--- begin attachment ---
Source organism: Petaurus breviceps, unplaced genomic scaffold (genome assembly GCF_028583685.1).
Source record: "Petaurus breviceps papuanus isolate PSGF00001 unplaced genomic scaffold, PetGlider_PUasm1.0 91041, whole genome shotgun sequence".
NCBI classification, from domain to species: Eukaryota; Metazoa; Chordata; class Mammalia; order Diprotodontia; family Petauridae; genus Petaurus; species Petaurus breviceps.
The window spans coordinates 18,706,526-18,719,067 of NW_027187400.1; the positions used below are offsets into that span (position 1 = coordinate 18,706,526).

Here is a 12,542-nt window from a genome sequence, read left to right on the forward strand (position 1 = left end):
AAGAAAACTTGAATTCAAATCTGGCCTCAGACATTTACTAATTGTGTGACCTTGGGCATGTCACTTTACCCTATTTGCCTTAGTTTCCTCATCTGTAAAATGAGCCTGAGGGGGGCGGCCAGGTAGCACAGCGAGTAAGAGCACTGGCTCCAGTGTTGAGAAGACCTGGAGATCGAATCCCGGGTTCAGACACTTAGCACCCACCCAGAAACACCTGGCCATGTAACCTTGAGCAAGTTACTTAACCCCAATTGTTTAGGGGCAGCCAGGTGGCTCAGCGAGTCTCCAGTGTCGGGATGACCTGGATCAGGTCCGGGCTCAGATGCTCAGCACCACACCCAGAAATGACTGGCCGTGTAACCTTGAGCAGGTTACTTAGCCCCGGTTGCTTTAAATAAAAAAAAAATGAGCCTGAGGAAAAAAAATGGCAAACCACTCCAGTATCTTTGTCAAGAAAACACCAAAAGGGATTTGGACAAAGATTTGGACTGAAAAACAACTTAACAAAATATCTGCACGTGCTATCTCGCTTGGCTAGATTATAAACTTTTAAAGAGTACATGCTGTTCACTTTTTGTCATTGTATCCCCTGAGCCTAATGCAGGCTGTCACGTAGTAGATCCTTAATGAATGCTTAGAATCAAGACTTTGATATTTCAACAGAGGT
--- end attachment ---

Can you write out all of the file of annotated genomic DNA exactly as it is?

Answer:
Source organism: Petaurus breviceps, unplaced genomic scaffold (genome assembly GCF_028583685.1).
Source record: "Petaurus breviceps papuanus isolate PSGF00001 unplaced genomic scaffold, PetGlider_PUasm1.0 91041, whole genome shotgun sequence".
NCBI classification, from domain to species: Eukaryota; Metazoa; Chordata; class Mammalia; order Diprotodontia; family Petauridae; genus Petaurus; species Petaurus breviceps.
The window spans coordinates 18,706,526-18,719,067 of NW_027187400.1; the positions used below are offsets into that span (position 1 = coordinate 18,706,526).

Here is a 12,542-nt window from a genome sequence, read left to right on the forward strand (position 1 = left end):
AAGAAAACTTGAATTCAAATCTGGCCTCAGACATTTACTAATTGTGTGACCTTGGGCATGTCACTTTACCCTATTTGCCTTAGTTTCCTCATCTGTAAAATGAGCCTGAGGGGGGCGGCCAGGTAGCACAGCGAGTAAGAGCACTGGCTCCAGTGTTGAGAAGACCTGGAGATCGAATCCCGGGTTCAGACACTTAGCACCCACCCAGAAACACCTGGCCATGTAACCTTGAGCAAGTTACTTAACCCCAATTGTTTAGGGGCAGCCAGGTGGCTCAGCGAGTCTCCAGTGTCGGGATGACCTGGATCAGGTCCGGGCTCAGATGCTCAGCACCACACCCAGAAATGACTGGCCGTGTAACCTTGAGCAGGTTACTTAGCCCCGGTTGCTTTAAATAAAAAAAAAATGAGCCTGAGGAAAAAAAATGGCAAACCACTCCAGTATCTTTGTCAAGAAAACACCAAAAGGGATTTGGACAAAGATTTGGACTGAAAAACAACTTAACAAAATATCTGCACGTGCTATCTCGCTTGGCTAGATTATAAACTTTTAAAGAGTACATGCTGTTCACTTTTTGTCATTGTATCCCCTGAGCCTAATGCAGGCTGTCACGTAGTAGATCCTTAATGAATGCTTAGAATCAAGACTTTGATATTTCAACAGAGGT